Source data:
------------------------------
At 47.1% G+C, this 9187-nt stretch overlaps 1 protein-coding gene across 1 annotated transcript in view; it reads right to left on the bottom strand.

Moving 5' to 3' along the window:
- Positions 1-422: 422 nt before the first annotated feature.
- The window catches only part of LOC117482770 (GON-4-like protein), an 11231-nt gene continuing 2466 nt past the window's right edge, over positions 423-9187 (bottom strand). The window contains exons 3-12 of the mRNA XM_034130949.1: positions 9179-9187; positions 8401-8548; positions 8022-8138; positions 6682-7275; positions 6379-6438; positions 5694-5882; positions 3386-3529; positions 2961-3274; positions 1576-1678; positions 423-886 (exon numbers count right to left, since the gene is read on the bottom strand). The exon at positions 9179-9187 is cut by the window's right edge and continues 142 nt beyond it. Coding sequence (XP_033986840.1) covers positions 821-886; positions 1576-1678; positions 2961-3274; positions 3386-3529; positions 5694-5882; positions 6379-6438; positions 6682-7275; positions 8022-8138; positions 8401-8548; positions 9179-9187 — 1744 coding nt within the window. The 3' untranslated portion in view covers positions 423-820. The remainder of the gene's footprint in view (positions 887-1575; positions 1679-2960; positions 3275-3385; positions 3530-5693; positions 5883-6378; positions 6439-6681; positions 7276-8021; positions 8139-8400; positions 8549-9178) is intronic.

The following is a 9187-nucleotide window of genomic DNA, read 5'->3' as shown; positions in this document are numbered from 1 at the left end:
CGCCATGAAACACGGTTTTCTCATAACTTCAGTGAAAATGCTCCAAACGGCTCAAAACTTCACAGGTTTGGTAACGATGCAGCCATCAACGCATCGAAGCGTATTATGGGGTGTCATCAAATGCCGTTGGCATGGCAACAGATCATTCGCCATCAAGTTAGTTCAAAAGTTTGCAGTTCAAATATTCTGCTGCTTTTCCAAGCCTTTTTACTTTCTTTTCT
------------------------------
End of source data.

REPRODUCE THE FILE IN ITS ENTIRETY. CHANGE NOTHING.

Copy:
At 47.1% G+C, this 9187-nt stretch overlaps 1 protein-coding gene across 1 annotated transcript in view; it reads right to left on the bottom strand.

Moving 5' to 3' along the window:
- Positions 1-422: 422 nt before the first annotated feature.
- The window catches only part of LOC117482770 (GON-4-like protein), an 11231-nt gene continuing 2466 nt past the window's right edge, over positions 423-9187 (bottom strand). The window contains exons 3-12 of the mRNA XM_034130949.1: positions 9179-9187; positions 8401-8548; positions 8022-8138; positions 6682-7275; positions 6379-6438; positions 5694-5882; positions 3386-3529; positions 2961-3274; positions 1576-1678; positions 423-886 (exon numbers count right to left, since the gene is read on the bottom strand). The exon at positions 9179-9187 is cut by the window's right edge and continues 142 nt beyond it. Coding sequence (XP_033986840.1) covers positions 821-886; positions 1576-1678; positions 2961-3274; positions 3386-3529; positions 5694-5882; positions 6379-6438; positions 6682-7275; positions 8022-8138; positions 8401-8548; positions 9179-9187 — 1744 coding nt within the window. The 3' untranslated portion in view covers positions 423-820. The remainder of the gene's footprint in view (positions 887-1575; positions 1679-2960; positions 3275-3385; positions 3530-5693; positions 5883-6378; positions 6439-6681; positions 7276-8021; positions 8139-8400; positions 8549-9178) is intronic.

The following is a 9187-nucleotide window of genomic DNA, read 5'->3' as shown; positions in this document are numbered from 1 at the left end:
CGCCATGAAACACGGTTTTCTCATAACTTCAGTGAAAATGCTCCAAACGGCTCAAAACTTCACAGGTTTGGTAACGATGCAGCCATCAACGCATCGAAGCGTATTATGGGGTGTCATCAAATGCCGTTGGCATGGCAACAGATCATTCGCCATCAAGTTAGTTCAAAAGTTTGCAGTTCAAATATTCTGCTGCTTTTCCAAGCCTTTTTACTTTCTTTTCT